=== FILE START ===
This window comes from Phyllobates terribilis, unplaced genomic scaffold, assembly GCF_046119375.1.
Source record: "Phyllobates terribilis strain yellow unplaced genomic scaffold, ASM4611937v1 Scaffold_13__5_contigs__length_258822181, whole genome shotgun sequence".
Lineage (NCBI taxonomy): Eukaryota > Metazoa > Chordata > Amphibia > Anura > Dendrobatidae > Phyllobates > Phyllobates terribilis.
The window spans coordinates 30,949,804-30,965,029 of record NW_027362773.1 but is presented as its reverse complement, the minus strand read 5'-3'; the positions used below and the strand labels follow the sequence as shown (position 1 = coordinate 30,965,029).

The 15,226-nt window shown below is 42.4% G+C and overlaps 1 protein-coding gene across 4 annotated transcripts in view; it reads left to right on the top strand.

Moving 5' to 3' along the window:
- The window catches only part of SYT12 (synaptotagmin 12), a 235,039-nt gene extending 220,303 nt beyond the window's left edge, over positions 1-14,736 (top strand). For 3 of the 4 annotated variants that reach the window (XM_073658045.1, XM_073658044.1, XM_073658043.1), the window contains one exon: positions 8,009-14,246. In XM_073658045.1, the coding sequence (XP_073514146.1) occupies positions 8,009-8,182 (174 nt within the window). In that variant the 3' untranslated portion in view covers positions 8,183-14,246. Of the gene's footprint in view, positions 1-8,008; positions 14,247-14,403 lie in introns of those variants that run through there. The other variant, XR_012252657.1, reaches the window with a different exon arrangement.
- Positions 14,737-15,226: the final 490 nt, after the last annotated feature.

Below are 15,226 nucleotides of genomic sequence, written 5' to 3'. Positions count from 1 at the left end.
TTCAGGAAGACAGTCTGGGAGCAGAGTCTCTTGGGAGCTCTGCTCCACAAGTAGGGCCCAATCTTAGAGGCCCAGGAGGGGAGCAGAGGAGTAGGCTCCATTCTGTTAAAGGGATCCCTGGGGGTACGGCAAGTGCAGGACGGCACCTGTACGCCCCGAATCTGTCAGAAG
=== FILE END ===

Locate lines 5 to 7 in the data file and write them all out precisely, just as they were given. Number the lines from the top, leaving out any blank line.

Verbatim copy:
The 15,226-nt window shown below is 42.4% G+C and overlaps 1 protein-coding gene across 4 annotated transcripts in view; it reads left to right on the top strand.

Moving 5' to 3' along the window:
- The window catches only part of SYT12 (synaptotagmin 12), a 235,039-nt gene extending 220,303 nt beyond the window's left edge, over positions 1-14,736 (top strand). For 3 of the 4 annotated variants that reach the window (XM_073658045.1, XM_073658044.1, XM_073658043.1), the window contains one exon: positions 8,009-14,246. In XM_073658045.1, the coding sequence (XP_073514146.1) occupies positions 8,009-8,182 (174 nt within the window). In that variant the 3' untranslated portion in view covers positions 8,183-14,246. Of the gene's footprint in view, positions 1-8,008; positions 14,247-14,403 lie in introns of those variants that run through there. The other variant, XR_012252657.1, reaches the window with a different exon arrangement.